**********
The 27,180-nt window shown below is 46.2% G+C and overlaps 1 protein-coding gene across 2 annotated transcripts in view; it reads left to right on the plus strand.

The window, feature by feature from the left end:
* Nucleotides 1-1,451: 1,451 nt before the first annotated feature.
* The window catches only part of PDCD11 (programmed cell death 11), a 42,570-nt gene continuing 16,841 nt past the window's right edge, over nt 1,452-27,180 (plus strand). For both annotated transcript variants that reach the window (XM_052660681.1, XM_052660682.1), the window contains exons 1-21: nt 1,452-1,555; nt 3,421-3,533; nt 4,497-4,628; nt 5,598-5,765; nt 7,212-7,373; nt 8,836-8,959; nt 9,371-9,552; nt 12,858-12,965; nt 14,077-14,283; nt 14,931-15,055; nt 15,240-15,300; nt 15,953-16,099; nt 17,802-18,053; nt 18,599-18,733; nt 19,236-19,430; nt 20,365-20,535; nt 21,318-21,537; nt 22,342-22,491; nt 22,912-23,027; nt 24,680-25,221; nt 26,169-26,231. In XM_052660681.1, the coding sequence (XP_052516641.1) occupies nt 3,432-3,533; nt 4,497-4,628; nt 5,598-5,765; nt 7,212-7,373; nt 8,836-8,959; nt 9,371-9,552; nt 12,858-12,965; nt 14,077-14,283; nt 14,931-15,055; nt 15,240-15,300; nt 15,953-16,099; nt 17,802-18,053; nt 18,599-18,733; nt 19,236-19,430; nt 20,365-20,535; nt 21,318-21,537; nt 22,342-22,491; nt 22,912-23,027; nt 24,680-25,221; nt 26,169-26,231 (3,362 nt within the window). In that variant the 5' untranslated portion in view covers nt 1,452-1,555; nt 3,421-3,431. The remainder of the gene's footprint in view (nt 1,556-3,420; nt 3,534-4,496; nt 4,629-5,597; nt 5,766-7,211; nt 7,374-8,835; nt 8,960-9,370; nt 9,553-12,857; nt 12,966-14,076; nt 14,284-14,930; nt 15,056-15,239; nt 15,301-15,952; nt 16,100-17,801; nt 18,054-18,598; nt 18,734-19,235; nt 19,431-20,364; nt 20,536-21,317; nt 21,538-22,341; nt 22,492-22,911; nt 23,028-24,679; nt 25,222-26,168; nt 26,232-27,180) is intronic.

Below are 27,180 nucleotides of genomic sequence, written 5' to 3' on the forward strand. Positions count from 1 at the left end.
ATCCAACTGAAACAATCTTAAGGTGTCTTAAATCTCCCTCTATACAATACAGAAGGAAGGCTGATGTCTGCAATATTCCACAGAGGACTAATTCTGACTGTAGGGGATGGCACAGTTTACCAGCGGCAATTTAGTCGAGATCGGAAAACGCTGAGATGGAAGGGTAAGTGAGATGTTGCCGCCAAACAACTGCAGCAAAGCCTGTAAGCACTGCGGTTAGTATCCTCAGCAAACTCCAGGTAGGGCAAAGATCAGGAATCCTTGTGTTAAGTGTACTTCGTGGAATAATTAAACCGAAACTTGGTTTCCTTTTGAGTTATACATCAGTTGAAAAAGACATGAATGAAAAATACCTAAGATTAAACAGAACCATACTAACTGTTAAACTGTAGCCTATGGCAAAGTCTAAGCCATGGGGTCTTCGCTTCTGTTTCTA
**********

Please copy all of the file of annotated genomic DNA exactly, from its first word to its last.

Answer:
The 27,180-nt window shown below is 46.2% G+C and overlaps 1 protein-coding gene across 2 annotated transcripts in view; it reads left to right on the plus strand.

The window, feature by feature from the left end:
* Nucleotides 1-1,451: 1,451 nt before the first annotated feature.
* The window catches only part of PDCD11 (programmed cell death 11), a 42,570-nt gene continuing 16,841 nt past the window's right edge, over nt 1,452-27,180 (plus strand). For both annotated transcript variants that reach the window (XM_052660681.1, XM_052660682.1), the window contains exons 1-21: nt 1,452-1,555; nt 3,421-3,533; nt 4,497-4,628; nt 5,598-5,765; nt 7,212-7,373; nt 8,836-8,959; nt 9,371-9,552; nt 12,858-12,965; nt 14,077-14,283; nt 14,931-15,055; nt 15,240-15,300; nt 15,953-16,099; nt 17,802-18,053; nt 18,599-18,733; nt 19,236-19,430; nt 20,365-20,535; nt 21,318-21,537; nt 22,342-22,491; nt 22,912-23,027; nt 24,680-25,221; nt 26,169-26,231. In XM_052660681.1, the coding sequence (XP_052516641.1) occupies nt 3,432-3,533; nt 4,497-4,628; nt 5,598-5,765; nt 7,212-7,373; nt 8,836-8,959; nt 9,371-9,552; nt 12,858-12,965; nt 14,077-14,283; nt 14,931-15,055; nt 15,240-15,300; nt 15,953-16,099; nt 17,802-18,053; nt 18,599-18,733; nt 19,236-19,430; nt 20,365-20,535; nt 21,318-21,537; nt 22,342-22,491; nt 22,912-23,027; nt 24,680-25,221; nt 26,169-26,231 (3,362 nt within the window). In that variant the 5' untranslated portion in view covers nt 1,452-1,555; nt 3,421-3,431. The remainder of the gene's footprint in view (nt 1,556-3,420; nt 3,534-4,496; nt 4,629-5,597; nt 5,766-7,211; nt 7,374-8,835; nt 8,960-9,370; nt 9,553-12,857; nt 12,966-14,076; nt 14,284-14,930; nt 15,056-15,239; nt 15,301-15,952; nt 16,100-17,801; nt 18,054-18,598; nt 18,734-19,235; nt 19,431-20,364; nt 20,536-21,317; nt 21,538-22,341; nt 22,492-22,911; nt 23,028-24,679; nt 25,222-26,168; nt 26,232-27,180) is intronic.

Below are 27,180 nucleotides of genomic sequence, written 5' to 3' on the forward strand. Positions count from 1 at the left end.
ATCCAACTGAAACAATCTTAAGGTGTCTTAAATCTCCCTCTATACAATACAGAAGGAAGGCTGATGTCTGCAATATTCCACAGAGGACTAATTCTGACTGTAGGGGATGGCACAGTTTACCAGCGGCAATTTAGTCGAGATCGGAAAACGCTGAGATGGAAGGGTAAGTGAGATGTTGCCGCCAAACAACTGCAGCAAAGCCTGTAAGCACTGCGGTTAGTATCCTCAGCAAACTCCAGGTAGGGCAAAGATCAGGAATCCTTGTGTTAAGTGTACTTCGTGGAATAATTAAACCGAAACTTGGTTTCCTTTTGAGTTATACATCAGTTGAAAAAGACATGAATGAAAAATACCTAAGATTAAACAGAACCATACTAACTGTTAAACTGTAGCCTATGGCAAAGTCTAAGCCATGGGGTCTTCGCTTCTGTTTCTA